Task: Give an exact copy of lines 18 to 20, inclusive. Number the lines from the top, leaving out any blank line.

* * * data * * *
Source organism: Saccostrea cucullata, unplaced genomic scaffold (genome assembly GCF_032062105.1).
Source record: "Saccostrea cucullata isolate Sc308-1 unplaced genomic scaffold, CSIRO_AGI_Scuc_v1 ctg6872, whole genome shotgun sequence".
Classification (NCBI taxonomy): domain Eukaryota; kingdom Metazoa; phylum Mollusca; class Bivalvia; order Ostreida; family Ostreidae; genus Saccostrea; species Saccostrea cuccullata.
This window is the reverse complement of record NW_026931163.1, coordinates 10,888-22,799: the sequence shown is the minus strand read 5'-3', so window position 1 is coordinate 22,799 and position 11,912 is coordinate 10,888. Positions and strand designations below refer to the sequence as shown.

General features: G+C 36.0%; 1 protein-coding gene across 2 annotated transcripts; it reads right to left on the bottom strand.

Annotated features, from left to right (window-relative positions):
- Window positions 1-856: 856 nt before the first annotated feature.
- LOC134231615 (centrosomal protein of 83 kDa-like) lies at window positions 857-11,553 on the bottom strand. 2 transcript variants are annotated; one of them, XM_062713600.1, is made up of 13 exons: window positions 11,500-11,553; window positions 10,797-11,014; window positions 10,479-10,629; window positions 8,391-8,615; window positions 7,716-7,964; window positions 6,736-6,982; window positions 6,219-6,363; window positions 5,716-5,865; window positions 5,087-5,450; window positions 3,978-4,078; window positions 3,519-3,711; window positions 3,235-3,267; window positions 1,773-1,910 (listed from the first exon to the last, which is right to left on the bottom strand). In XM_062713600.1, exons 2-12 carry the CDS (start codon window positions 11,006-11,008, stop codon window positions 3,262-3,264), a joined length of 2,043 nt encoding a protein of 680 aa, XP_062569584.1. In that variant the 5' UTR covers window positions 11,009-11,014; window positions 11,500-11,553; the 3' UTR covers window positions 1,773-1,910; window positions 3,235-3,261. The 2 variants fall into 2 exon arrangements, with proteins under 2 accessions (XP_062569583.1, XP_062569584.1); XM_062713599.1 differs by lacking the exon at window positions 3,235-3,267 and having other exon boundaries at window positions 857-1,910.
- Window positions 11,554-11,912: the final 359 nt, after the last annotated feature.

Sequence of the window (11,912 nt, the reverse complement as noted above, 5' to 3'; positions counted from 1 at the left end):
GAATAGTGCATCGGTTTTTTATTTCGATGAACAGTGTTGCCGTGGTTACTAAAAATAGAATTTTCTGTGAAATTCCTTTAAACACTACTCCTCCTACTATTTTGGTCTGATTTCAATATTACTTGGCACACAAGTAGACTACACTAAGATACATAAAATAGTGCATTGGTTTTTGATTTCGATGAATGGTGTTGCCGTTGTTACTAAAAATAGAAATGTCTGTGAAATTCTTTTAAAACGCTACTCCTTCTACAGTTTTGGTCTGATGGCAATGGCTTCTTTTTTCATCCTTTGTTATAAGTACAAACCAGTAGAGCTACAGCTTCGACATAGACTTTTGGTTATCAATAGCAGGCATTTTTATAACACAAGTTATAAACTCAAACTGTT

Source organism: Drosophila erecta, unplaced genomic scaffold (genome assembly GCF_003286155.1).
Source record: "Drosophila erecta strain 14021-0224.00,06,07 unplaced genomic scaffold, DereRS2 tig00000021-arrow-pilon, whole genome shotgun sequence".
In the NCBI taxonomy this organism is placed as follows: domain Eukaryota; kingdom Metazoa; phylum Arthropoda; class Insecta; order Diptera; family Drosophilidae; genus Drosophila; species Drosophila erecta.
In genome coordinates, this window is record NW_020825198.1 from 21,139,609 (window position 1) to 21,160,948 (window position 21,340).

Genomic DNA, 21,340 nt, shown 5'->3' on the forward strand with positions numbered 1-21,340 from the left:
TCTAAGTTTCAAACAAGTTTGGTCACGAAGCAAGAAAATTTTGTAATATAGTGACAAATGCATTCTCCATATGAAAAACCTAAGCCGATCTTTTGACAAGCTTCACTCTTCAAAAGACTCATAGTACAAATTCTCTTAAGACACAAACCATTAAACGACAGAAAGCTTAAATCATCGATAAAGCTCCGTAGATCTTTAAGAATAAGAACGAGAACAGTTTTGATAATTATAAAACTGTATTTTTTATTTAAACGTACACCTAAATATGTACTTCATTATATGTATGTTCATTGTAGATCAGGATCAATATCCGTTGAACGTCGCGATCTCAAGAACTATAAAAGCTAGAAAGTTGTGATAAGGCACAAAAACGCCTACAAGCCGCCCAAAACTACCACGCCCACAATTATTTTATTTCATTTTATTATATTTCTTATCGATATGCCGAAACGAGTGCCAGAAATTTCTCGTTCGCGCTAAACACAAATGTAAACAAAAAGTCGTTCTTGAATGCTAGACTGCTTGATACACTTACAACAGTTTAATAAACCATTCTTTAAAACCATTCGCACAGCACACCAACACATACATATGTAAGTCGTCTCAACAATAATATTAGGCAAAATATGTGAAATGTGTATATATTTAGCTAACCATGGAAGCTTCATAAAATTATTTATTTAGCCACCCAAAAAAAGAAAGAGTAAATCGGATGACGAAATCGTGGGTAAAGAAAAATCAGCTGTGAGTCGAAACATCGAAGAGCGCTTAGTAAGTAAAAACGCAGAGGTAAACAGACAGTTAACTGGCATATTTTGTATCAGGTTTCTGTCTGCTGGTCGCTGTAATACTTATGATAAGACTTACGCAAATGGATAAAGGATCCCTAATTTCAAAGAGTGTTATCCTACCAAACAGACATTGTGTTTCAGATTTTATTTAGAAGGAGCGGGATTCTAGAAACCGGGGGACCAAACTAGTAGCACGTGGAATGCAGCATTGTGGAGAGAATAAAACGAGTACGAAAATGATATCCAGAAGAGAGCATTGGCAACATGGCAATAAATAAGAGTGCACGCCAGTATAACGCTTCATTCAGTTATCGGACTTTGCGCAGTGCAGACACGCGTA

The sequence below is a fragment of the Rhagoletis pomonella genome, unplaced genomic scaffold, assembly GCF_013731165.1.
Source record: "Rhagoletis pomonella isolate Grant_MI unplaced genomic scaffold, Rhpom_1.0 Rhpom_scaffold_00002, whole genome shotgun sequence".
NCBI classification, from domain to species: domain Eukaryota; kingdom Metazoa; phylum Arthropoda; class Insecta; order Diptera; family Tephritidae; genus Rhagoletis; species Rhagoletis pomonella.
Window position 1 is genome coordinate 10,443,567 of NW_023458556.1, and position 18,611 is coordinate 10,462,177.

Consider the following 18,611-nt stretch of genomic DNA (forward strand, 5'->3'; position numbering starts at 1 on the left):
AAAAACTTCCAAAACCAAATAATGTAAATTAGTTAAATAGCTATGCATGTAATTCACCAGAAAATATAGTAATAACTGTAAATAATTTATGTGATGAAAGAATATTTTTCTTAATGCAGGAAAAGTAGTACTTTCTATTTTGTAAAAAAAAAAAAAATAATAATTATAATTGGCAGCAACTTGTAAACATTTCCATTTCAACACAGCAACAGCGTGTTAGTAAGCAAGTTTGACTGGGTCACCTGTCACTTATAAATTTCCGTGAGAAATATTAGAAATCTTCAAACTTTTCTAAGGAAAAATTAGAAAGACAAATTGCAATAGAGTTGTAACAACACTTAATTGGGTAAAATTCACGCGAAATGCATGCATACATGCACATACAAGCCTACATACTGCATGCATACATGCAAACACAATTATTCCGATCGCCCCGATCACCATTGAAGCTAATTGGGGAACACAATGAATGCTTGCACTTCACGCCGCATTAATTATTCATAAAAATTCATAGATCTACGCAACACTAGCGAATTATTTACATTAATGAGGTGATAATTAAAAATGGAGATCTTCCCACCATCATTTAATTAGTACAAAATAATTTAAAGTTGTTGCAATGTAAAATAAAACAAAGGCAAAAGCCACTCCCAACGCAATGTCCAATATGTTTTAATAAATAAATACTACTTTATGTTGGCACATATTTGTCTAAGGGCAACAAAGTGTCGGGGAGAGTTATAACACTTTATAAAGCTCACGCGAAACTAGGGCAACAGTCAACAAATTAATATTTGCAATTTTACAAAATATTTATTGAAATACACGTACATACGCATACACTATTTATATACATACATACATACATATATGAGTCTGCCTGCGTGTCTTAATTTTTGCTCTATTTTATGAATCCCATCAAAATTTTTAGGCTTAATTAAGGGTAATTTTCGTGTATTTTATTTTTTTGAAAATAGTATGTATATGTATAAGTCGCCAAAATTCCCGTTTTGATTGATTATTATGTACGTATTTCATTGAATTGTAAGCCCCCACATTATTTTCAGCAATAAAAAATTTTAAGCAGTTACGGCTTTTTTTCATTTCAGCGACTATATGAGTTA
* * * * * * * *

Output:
The sequence below is a fragment of the Rhagoletis pomonella genome, unplaced genomic scaffold, assembly GCF_013731165.1.
Source record: "Rhagoletis pomonella isolate Grant_MI unplaced genomic scaffold, Rhpom_1.0 Rhpom_scaffold_00002, whole genome shotgun sequence".
NCBI classification, from domain to species: domain Eukaryota; kingdom Metazoa; phylum Arthropoda; class Insecta; order Diptera; family Tephritidae; genus Rhagoletis; species Rhagoletis pomonella.